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SAT High Frequency 6

SAT Hot Prospects & High Frequency Vocab 6

WordDefinitionSentence
deference n. courteous regard for another's wish In deference to the minister's request, please do not take photgraphs during the wedding service.
degradation n. humiliation; debasement; degeneration Some secretaries object to fetching the boss a cup of coffee because they resent the degradation of being made to do such lowly tasks.
dehydrate v. remove water from; dry out Running under a hot sun quickly dehydrates the body; joggers soon learn to carry water bottles and to drink from them frequently.
deleterious adj. harmful If you believe that smoking is deleterious to your health (and the Surgeon General certainly does), then quit!
delineate v. portray; depict; sketch Using only a few descriptive phrases, Austen delineates the character of Mr. Collins so well that we can predict his every move.
denounce v. condemn; criticize The reform candidate denounced the corrupt city officers for having betrayed the public's trust.
deplore v. regret; disapprove of Although I deplore the vulgarity of your language, I defend your right to express yourself freely.
depose v. dethrone; remove from office The army attempted to depose the king and set up a military government.
depravity n. extreme corruption; wickedness The depravity of Caligula's behaviour came to sicken even those who had willingly participated in his earlier, comparatively innocent orgies.
deprecate v. express disapproval of; protest against; belittle A firm believer in old-fashioned courtesy, Miss Post deprecated the modern tendency to address new acquaintances by their first names.
deride v. ridicule; make fun of The critics derided his pretentious dialogue and refused to consider his play seriously.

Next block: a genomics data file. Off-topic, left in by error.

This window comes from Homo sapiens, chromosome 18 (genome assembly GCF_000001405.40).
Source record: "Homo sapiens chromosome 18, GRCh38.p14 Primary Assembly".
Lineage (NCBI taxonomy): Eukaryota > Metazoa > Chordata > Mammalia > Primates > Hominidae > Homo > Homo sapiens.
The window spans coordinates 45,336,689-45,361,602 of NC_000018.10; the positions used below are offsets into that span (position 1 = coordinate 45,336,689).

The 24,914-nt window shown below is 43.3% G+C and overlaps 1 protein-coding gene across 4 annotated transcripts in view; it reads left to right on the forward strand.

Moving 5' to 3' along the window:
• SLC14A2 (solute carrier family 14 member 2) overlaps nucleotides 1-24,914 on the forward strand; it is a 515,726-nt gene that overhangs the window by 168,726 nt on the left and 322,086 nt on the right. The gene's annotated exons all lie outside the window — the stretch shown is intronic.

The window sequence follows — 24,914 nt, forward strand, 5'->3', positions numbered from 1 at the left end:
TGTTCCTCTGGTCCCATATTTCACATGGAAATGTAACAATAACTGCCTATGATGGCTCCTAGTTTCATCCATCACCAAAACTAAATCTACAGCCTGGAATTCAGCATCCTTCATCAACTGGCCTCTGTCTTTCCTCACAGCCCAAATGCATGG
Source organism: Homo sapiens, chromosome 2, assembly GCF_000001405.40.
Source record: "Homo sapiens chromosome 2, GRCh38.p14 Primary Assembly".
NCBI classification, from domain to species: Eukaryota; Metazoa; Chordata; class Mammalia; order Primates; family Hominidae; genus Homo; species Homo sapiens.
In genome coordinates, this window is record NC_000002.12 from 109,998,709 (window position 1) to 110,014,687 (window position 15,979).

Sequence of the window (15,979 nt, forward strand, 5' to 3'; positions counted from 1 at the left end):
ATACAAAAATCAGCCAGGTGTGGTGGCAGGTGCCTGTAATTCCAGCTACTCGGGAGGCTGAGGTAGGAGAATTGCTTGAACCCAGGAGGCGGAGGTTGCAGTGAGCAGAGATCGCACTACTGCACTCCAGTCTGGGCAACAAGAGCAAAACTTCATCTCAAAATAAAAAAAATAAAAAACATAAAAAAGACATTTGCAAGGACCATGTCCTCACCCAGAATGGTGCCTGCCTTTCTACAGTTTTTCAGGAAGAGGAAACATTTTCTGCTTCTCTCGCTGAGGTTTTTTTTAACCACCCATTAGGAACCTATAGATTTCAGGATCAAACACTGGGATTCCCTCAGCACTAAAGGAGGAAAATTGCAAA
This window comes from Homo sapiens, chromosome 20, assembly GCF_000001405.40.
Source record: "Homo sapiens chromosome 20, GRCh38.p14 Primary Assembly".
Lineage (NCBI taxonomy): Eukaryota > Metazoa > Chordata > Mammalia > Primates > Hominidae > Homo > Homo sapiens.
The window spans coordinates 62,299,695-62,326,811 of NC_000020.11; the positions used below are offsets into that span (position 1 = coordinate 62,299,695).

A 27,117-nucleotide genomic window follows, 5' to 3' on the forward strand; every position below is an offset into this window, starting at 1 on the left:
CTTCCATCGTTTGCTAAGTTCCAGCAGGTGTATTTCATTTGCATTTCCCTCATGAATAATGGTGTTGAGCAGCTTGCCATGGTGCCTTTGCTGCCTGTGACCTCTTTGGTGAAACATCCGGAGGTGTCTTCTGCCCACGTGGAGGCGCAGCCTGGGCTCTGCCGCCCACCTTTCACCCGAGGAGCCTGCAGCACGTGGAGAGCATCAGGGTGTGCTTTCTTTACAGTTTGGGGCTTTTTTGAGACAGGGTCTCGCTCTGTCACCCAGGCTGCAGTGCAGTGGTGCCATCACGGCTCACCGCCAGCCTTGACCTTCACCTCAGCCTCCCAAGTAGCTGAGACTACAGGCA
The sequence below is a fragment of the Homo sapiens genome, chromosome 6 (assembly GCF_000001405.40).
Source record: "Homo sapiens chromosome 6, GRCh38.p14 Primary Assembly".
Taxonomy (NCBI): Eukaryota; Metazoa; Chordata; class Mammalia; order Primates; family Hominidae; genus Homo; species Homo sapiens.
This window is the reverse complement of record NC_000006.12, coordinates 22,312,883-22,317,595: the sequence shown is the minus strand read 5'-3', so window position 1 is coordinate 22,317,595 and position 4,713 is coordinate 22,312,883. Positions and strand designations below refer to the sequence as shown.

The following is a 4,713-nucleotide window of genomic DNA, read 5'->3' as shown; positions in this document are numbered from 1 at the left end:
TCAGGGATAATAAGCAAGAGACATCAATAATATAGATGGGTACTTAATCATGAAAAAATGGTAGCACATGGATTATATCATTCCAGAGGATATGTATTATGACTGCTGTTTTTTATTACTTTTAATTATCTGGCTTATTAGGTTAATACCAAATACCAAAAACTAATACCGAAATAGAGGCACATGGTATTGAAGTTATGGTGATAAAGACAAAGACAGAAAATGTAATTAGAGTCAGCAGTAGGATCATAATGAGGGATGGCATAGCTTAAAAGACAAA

derivative adj. unoriginal; derived from another source Although her early poetry was clearly derivative in nature, the critics thought she had promise and eventually would find her own voice.
desiccate v. dry up A tour of this smokehouse will give you an idea of how the pioneers used to desiccate food in order to preserve it.
despondent adj. depressed; gloomy To thje dismay of his parents, William became seriously despondent after he broke up with Jan; they despaired of finding a cure for his gloom.
detached. adj. emotionally removed; calm and objective; physically unconnected. A psychoanalyst must maintain a detached point of view and stay uninvolved with his or her patients' personal lives. To a child growing up in an apartment or row house, to live in a detached house was an unattainable dream.
deterrent n. something that discourages; hindrance Does the threat of capital punishment serve as a deterrent to potential killers?
detrimental adj. harmful; damaging The candidate's acceptance of major financial contributions from a well-known racist ultimately proved detrimental to his campaign, for he lost the backing of many of his early grassroots supporters.
devious adj. roundabout; erratic; not straightforward (usually in a sneaky or dastardly way) The Joker's plan was so devious that it was only with great difficult we could follow its shifts and dodges.
devise v. think up; invent; plan How clever he must be to have devised such a devious plan! What ingenious inventions might he have devised if he had turned his mind to science and not to crime.
diffidence n. shyness You must overcome your diffidence if you intend to become a salesperson.
diffuse adj. wordy; rambling; spread out (like a gas) If you pay authors by the word, you tempt them to produce diffuse manuscripts ranther than brief ones.
digression n. wandering away from the subject Nobody minded when Professor Renoir's lectures wandered away from their official theme; his digressions were almost always more fascinating than the topic of the day.
dilatory adj. delaying If you are dilatory in paying bills, your credit rating may suffer.
diligence n. steadiness of effort; persistent hard work Her employers were greatly impressed by her diligence and offered her a partnership in the firm.
decorum n. propriety; orderliness and good taste in manners Even the best-mannered students have trouble behaving with decorum on the last day of school.
Created by: Karina Geneva on 2012-01-30



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